Check out the ultimate guide to 16 return-to-work programs in India for women
Why are more pregnant women in India having to undergo caesarians? Is having a baby the normal way a thing of the past?
Everywhere I look around today, I see babies – In real life, friends / family are on their way to have babies, On Facebook, I see photos of smiling babies, happy families all smiles
Having a baby is one of these unexplainable moment in your life – Let me just say it is an “Aha” moment; just that the tone and reasons of the “Aha” can vary between “Aaaaaaaaaaaaha” to “Aaaaaaha” to “Aha” to “Ahaaaaa” to “Ahaaaaaaaaaaaa” – You see the range and variation can take you physically / mentally / emotionally/ financially / socially from this end to that 🙂
But that’s not what this blog is about.
It is about how Indian women of today are having babies. I personally don’t know of too many women who’ve had normal deliveries in India (Of course! There’s Aishwarya Rai Bachchan who was in the news when she had a baby, and everyone I know gives that as a classic example of the modern Indian women having a normal delivery). But the people I know who had normal deliveries DID NOT have their delivery in any of the new large fancy Air-Conditioned branded hospitals. It was in a normal small clinic which has been around for decades, and predominantly staffed by old experienced doctors and old motherly medical support staff (They do make a difference in the overall approach in dealing with pregnant women).
For majority of the women who underwent surgery (C-section) the reasons for the surgery don’t seem to be very convincing to the logical and curious mind – At least when you do a post-facto analysis! Almost in all cases, there appeared to be a situation in which treating doctors / medical staff highlighted with a serious somber expression and an urgent tone “A significant risk to the baby and that it’s not worth taking a chance”; “What exact risk?”,”What exact chance..?”.. remain as unanswered questions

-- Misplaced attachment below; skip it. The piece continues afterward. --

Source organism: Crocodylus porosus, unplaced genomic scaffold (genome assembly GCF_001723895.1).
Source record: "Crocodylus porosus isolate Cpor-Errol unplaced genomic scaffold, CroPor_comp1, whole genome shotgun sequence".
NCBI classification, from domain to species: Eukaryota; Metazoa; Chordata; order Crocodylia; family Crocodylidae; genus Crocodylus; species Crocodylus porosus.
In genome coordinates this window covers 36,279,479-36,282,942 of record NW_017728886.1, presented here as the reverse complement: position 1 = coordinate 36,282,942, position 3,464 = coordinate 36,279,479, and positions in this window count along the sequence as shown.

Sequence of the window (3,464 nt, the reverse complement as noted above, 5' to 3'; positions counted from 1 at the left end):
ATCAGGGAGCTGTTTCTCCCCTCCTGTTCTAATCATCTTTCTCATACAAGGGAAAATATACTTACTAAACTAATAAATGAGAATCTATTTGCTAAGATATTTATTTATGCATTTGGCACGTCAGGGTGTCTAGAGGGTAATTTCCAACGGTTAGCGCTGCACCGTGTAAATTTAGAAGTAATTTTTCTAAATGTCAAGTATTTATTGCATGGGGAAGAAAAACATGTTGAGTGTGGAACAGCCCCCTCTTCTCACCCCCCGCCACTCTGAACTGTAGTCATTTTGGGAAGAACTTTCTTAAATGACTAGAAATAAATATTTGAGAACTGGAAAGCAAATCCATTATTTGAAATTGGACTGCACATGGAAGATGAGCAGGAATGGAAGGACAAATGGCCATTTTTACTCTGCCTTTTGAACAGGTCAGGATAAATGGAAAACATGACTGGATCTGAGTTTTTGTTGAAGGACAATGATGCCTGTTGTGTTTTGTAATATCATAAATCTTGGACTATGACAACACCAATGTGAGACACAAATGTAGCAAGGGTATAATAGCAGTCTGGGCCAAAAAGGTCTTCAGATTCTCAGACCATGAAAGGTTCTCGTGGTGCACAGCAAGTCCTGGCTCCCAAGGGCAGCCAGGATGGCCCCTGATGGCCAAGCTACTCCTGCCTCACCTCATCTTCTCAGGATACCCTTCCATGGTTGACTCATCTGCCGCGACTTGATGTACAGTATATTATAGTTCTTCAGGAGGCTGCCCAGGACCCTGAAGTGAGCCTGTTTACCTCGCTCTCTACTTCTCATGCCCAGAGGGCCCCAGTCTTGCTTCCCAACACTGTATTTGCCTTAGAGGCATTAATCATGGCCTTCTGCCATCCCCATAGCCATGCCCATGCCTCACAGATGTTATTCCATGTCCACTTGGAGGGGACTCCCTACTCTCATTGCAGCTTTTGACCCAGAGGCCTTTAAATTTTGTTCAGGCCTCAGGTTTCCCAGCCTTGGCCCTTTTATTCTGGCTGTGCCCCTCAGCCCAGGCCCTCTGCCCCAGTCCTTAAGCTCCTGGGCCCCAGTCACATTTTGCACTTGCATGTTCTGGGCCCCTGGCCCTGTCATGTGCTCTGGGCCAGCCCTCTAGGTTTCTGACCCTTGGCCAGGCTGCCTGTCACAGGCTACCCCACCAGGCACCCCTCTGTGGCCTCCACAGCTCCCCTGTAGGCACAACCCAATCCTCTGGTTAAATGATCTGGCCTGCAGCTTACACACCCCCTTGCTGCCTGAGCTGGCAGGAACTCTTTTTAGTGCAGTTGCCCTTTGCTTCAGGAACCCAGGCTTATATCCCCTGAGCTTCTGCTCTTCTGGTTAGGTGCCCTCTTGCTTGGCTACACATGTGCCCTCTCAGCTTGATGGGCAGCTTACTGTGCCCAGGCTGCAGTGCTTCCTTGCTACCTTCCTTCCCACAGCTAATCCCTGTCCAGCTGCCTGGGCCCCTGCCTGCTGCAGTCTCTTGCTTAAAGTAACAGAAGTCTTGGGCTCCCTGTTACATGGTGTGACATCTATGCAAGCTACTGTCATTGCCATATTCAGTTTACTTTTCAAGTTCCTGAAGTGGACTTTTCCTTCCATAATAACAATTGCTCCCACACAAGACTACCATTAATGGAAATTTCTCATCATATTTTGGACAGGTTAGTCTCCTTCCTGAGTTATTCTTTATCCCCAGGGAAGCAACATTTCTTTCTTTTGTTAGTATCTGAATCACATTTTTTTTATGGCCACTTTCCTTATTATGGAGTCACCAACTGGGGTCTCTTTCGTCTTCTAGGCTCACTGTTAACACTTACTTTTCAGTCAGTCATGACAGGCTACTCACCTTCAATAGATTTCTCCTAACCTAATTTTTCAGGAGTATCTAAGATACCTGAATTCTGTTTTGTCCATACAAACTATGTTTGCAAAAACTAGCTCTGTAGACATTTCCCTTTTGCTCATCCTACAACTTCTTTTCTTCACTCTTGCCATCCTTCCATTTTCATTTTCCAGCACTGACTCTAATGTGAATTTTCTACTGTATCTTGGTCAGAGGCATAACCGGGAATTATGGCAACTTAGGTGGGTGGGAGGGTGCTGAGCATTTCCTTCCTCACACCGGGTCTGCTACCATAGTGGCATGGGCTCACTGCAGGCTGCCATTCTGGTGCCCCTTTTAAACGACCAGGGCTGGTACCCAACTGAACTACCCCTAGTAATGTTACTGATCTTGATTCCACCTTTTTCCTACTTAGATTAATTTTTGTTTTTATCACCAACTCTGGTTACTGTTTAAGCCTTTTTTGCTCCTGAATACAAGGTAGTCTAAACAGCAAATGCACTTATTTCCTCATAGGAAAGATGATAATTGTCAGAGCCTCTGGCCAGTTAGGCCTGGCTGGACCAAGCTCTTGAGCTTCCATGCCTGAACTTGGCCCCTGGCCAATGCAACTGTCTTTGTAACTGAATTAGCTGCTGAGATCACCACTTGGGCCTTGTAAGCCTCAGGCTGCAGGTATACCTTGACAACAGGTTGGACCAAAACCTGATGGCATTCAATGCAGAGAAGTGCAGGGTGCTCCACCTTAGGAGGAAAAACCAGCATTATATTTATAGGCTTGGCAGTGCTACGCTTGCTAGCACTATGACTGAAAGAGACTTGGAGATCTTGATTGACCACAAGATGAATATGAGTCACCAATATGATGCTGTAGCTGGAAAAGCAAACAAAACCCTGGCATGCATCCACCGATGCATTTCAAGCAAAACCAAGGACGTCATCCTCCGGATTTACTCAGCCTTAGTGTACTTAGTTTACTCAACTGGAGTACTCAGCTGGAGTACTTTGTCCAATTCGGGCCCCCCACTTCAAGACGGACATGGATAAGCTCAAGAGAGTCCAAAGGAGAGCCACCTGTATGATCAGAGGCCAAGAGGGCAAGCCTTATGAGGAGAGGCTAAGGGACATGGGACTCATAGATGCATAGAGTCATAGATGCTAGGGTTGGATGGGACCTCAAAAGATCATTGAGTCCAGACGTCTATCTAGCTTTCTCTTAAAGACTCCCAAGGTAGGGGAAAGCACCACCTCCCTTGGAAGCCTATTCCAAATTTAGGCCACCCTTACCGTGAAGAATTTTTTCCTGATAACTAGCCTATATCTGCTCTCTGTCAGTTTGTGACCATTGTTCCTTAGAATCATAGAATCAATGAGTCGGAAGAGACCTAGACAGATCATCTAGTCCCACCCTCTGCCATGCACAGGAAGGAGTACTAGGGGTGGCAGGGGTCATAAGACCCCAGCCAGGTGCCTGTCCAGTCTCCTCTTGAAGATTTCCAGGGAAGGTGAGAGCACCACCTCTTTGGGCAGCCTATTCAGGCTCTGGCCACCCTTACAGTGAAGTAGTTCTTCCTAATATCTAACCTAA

I can’t help but wonder what’s the cause of this trend?
Agreed that women are having babies later than they did a few decades ago. Most of the women I’m talking about are between 27 to 35 years old (as opposed to the earlier generation who had babies between 22 to 25 years of age), but does that reduce your chance of a normal labor and delivery? I don’t think so. Even today, I personally know of women between 30 to 40 years of age (Indians / Other nationalities) in other parts of the world (US, UK, etc.) who’ve had perfectly normal deliveries.
Agreed that there are some women who personally decide that they don’t want to go through the pain and effort of a normal delivery, and opt-in for a surgery. Well! It’s a personal choice. To each women, her own.
Agreed that in some conditions the medical situation demands that you go in for a surgery – because of the risk factors involved to the life of the mother or the baby. In such cases, it is for lack of an option.
But surely, the above cannot add up to majority of the overall population of expectant mothers having to undergo a surgical procedure to deliver their babies!